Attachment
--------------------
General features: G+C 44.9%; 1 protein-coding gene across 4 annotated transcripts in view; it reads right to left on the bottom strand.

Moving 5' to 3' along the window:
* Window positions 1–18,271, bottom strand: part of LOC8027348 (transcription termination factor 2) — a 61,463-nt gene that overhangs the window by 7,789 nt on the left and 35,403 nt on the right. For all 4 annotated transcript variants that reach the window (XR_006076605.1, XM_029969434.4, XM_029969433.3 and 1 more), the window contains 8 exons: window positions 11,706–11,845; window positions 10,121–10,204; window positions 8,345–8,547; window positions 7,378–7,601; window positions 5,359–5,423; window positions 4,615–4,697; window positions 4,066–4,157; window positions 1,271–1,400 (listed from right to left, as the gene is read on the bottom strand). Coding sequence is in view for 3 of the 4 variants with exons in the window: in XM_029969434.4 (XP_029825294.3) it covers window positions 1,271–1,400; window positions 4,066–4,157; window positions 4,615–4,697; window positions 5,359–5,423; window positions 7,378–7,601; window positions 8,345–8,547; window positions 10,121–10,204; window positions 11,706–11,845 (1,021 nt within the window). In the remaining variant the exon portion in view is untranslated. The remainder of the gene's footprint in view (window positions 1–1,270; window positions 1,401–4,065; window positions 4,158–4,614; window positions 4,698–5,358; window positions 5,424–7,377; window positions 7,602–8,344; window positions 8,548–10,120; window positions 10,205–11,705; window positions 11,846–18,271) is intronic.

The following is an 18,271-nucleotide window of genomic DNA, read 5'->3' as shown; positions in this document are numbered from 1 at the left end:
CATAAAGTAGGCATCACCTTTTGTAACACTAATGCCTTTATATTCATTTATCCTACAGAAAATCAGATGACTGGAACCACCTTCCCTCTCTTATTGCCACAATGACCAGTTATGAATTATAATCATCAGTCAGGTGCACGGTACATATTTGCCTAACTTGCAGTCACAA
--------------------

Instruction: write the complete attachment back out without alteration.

General features: G+C 44.9%; 1 protein-coding gene across 4 annotated transcripts in view; it reads right to left on the bottom strand.

Moving 5' to 3' along the window:
* Window positions 1–18,271, bottom strand: part of LOC8027348 (transcription termination factor 2) — a 61,463-nt gene that overhangs the window by 7,789 nt on the left and 35,403 nt on the right. For all 4 annotated transcript variants that reach the window (XR_006076605.1, XM_029969434.4, XM_029969433.3 and 1 more), the window contains 8 exons: window positions 11,706–11,845; window positions 10,121–10,204; window positions 8,345–8,547; window positions 7,378–7,601; window positions 5,359–5,423; window positions 4,615–4,697; window positions 4,066–4,157; window positions 1,271–1,400 (listed from right to left, as the gene is read on the bottom strand). Coding sequence is in view for 3 of the 4 variants with exons in the window: in XM_029969434.4 (XP_029825294.3) it covers window positions 1,271–1,400; window positions 4,066–4,157; window positions 4,615–4,697; window positions 5,359–5,423; window positions 7,378–7,601; window positions 8,345–8,547; window positions 10,121–10,204; window positions 11,706–11,845 (1,021 nt within the window). In the remaining variant the exon portion in view is untranslated. The remainder of the gene's footprint in view (window positions 1–1,270; window positions 1,401–4,065; window positions 4,158–4,614; window positions 4,698–5,358; window positions 5,424–7,377; window positions 7,602–8,344; window positions 8,548–10,120; window positions 10,205–11,705; window positions 11,846–18,271) is intronic.

The following is an 18,271-nucleotide window of genomic DNA, read 5'->3' as shown; positions in this document are numbered from 1 at the left end:
CATAAAGTAGGCATCACCTTTTGTAACACTAATGCCTTTATATTCATTTATCCTACAGAAAATCAGATGACTGGAACCACCTTCCCTCTCTTATTGCCACAATGACCAGTTATGAATTATAATCATCAGTCAGGTGCACGGTACATATTTGCCTAACTTGCAGTCACAA